Fortification of west-to-east exploration trend needs oil price revival

27th November 2015 By: Dylan Stewart - Creamer Media Reporter

Fortification of west-to-east exploration trend needs oil price revival

AFRICAN TREND Exploration and prospective investment for oil and gas is experiencing a shift from established nations like Angola an Nigeria to emerging nations like Mozambique, Tanzania and Kenya

There has been a definite shift in oil and gas exploration from the west to the east coast of Africa in the past five years; however, a revival of the depressed oil price is needed to accelerate exploration and make projects viable, says professional services network PwC oil and gas advisory leader Chris Bredenhann.

There is currently a slowdown in exploration on the continent, ascribed mainly, according to PwC’s ‘Oil and Gas Review 2015’ report, to the plunge in oil prices since late 2014.

Bredenhann notes that the oil market is currently oversupplied partly as a result of the emergence of unconventional oil producers, particularly in North America, where shale oil production has started. He also notes the diminished power held by Saudi Arabia – which was previously a swing producer – as a result of the emergence of shale oil.

Although the gas price is no longer directly indexed to the oil price, it is still heavily influenced by it; therefore, gas producers have equally felt the pinch of the oil slump, he adds.

Bredenhann argues that, for the next 18 months, no significant oil price revival is to be expected, using oil company Shell’s ‘Lower for Longer’ slogan to describe the increasingly sustained slumps experienced in the industry.

He notes the positive effects of the low oil price on the African consumer and downstream industries, such as oil refineries, which have reaped better margins.

Nevertheless, oil and gas producers in Africa have subsequently experienced lower margins and government budgets have been downsized, adds Bredenhann. In addition, countries such as Kenya that are developing oil or gas extraction facilities have been impacted on by a loss in investment lustre.

Angola and Nigeria are examples of westerly countries with established oil production that rely heavily on their oil and gas industries, and whose budgets have been most affected by the oil price tumble.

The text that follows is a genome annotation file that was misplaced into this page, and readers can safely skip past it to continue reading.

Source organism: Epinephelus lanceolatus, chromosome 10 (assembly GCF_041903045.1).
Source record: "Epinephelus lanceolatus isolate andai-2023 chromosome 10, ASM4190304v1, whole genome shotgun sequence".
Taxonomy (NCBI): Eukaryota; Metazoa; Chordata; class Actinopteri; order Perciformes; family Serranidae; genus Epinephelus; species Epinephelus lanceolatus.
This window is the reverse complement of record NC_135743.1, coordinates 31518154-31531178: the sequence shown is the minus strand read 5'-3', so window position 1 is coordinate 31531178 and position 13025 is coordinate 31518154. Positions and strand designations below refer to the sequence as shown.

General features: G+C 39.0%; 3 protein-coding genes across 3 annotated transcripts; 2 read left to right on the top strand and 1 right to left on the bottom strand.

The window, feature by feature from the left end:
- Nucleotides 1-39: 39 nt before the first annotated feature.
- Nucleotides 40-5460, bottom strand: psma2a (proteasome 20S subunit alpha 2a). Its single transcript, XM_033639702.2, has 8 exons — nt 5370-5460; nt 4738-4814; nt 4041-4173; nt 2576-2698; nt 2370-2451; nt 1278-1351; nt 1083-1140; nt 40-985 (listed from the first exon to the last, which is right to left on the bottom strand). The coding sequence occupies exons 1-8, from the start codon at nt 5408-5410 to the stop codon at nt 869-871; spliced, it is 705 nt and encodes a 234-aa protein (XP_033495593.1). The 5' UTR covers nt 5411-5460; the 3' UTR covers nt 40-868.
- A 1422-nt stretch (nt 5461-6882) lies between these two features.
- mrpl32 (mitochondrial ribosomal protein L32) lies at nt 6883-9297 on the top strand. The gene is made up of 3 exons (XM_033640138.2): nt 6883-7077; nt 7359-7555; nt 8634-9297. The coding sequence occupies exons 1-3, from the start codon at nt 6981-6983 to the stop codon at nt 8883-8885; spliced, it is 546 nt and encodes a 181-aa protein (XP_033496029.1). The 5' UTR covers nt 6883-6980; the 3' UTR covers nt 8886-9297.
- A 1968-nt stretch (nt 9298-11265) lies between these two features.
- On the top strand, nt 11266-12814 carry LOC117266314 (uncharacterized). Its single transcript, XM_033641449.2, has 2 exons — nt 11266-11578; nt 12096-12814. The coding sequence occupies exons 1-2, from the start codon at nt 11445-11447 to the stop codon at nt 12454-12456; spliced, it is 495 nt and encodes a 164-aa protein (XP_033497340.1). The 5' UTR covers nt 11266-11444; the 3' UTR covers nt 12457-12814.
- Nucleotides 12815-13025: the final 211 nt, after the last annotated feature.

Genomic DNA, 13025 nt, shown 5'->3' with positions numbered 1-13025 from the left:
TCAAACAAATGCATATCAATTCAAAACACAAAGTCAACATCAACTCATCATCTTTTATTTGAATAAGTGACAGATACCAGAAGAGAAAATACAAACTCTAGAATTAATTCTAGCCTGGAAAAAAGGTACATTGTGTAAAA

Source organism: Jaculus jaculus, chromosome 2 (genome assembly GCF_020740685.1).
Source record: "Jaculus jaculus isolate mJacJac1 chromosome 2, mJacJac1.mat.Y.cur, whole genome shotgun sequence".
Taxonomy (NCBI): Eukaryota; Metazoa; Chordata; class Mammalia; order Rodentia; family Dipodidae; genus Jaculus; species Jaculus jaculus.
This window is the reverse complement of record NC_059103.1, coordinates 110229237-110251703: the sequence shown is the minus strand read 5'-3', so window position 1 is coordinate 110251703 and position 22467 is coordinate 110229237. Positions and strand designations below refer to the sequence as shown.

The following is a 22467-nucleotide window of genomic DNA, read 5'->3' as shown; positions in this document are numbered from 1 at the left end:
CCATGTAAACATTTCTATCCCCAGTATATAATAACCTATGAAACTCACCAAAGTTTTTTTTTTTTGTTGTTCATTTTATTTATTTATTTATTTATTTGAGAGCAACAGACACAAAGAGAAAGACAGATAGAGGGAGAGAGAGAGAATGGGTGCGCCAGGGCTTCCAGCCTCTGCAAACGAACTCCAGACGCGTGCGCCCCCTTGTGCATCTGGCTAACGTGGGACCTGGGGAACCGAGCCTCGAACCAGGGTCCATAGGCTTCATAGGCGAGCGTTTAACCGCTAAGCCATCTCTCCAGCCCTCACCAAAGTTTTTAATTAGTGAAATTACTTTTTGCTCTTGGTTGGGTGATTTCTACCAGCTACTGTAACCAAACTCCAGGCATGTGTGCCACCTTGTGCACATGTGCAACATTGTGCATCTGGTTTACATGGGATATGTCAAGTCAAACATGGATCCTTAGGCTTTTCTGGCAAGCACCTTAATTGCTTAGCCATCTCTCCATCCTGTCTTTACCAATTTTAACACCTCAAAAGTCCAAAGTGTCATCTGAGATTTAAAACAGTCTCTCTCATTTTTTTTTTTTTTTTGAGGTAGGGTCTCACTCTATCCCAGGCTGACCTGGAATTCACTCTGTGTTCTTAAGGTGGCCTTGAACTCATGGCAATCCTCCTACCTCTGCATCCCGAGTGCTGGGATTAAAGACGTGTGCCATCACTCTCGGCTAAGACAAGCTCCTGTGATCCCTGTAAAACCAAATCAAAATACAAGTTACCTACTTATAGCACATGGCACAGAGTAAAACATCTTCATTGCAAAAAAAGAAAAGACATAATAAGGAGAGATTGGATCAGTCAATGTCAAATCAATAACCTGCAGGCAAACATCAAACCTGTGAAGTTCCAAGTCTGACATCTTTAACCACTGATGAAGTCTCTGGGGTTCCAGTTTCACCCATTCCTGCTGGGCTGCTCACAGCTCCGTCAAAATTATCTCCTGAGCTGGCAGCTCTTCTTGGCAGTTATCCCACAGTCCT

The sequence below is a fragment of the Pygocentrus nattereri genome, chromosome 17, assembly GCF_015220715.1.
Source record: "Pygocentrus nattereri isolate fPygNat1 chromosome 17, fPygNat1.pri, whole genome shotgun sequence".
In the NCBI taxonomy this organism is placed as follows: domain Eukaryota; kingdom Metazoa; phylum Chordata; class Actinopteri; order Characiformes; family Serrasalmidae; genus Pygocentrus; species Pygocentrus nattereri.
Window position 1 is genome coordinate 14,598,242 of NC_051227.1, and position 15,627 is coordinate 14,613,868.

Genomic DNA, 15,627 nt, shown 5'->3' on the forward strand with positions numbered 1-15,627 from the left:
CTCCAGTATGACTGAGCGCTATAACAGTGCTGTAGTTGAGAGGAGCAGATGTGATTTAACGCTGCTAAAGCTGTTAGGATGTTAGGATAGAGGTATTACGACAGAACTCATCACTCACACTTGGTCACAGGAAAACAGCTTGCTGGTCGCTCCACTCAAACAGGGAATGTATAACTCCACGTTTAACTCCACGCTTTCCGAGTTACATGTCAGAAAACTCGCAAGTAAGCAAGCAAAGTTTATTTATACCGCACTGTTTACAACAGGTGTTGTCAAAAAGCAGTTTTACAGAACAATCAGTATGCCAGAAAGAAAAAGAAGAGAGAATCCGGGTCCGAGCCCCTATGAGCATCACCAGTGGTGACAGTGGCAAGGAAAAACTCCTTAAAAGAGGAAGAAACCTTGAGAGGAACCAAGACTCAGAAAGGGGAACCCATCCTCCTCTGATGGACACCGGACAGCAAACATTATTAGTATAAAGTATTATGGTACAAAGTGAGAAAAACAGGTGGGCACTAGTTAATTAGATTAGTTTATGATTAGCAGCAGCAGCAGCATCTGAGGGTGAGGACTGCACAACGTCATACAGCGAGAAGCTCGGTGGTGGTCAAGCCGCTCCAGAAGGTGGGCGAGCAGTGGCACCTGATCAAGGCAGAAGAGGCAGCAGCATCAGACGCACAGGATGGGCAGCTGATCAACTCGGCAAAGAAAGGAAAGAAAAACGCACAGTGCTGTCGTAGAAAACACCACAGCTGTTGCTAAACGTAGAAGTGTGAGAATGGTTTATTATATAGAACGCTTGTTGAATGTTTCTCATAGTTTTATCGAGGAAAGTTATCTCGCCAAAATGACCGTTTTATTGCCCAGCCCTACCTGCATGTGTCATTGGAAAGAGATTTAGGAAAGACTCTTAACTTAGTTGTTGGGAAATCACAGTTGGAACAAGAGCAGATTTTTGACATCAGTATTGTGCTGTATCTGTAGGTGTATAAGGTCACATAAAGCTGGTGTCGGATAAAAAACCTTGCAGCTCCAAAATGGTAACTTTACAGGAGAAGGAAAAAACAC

East Africa is less established in terms of oil and gas, and this is where prospective investor interests are more focused currently. There is specific interest in Mozambique and Tanzania, which need an oil price revival to drive home the expected projects, Bredenhann notes.


also mentions that multinational oil and gas explorer Tullow Oil, reputed as a prolific investor and explorer in Africa, has cemented its interest in oil exploration in Kenya, where it currently holds five exploration licences.


n-shore deposits in Kenya are a continuation of the East Africa rift basin, which has previously proven to be 3.5-billion barrels of oil in Uganda and facilitated significant operations in Sudan.

In December 2014, Mozambique passed the Liquid Natural Gas Decree Law. Last month, the Mozambique government’s Institute of National Petroleum announced that energy companies ExxonMobil, Eni and Sasol were the winners of the fifth round of bidding to explore for gas across nearly 75 000 km2 of land. Bredenhann says such developments in East Africa are the biggest in the continent’s oil and gas industry for the past year.

In one of PwC’s energy scenarios, gas is regarded as a bridge towards greener energy consumption, including power generation. In addition, the scale of gas finds spells a significant move towards gas exploitation.

Bredenhann warns, however, that, given the scale of some of the East African gas discoveries, the same instability among oil producers might also be prevalent in countries that rely too much on gas in their resource portfolio.

He adds that the gas industry is likely to be oligopolistic, similar to the oil industry, with a handful of the top energy companies dominating the market.


PwC’s ‘Oil and Gas Review 2015’ report also mentions the prospect of extracting shale gas resources in South Africa.

The report lists the country’s shale gas resources as being among the top ten worldwide, but also notes the legislative barriers to exploration and hydraulic fracturing, or fracking. It further suggests that progress is being made in allowing fracking to become a reality in the future, with Bredenhann pointing out that a two-year environmental-impact assessment is currently under way.

However, he adds that exploration rights that were due to be issued by now, after the moratorium on exploration had been lifted in 2013, are yet to be released.

Bredenhann argues that there is valid concern and opposition to fracking in the Karoo, as all exploration is inherently invasive.

He tells Mining Weekly that, until exploration is allowed and deposits can be proven, various groups will not know if they are arguing about anything worthwhile.

Owing to imminently advancing technology, fracking might, in some years, be possible without using water or harmful chemicals, Bredenhann emphasises, and, therefore, preparing enabling legislation is advisable in this regard.

Currently, the speculated volume of shale gas deposits in the Karoo is estimated to be 40-trillion cubic feet (tcf) , which is still significant, although this number has been gradually downscaled from more than 400 tcf.

Bredenhann says shale deposits elsewhere in Africa include shale gas in Algeria and shale oil in Libya.

He concludes that oil and gas is an exciting industry in Africa, with thrilling prospects, but one that has also endured a blow in terms of reduced production and exploration in recent years.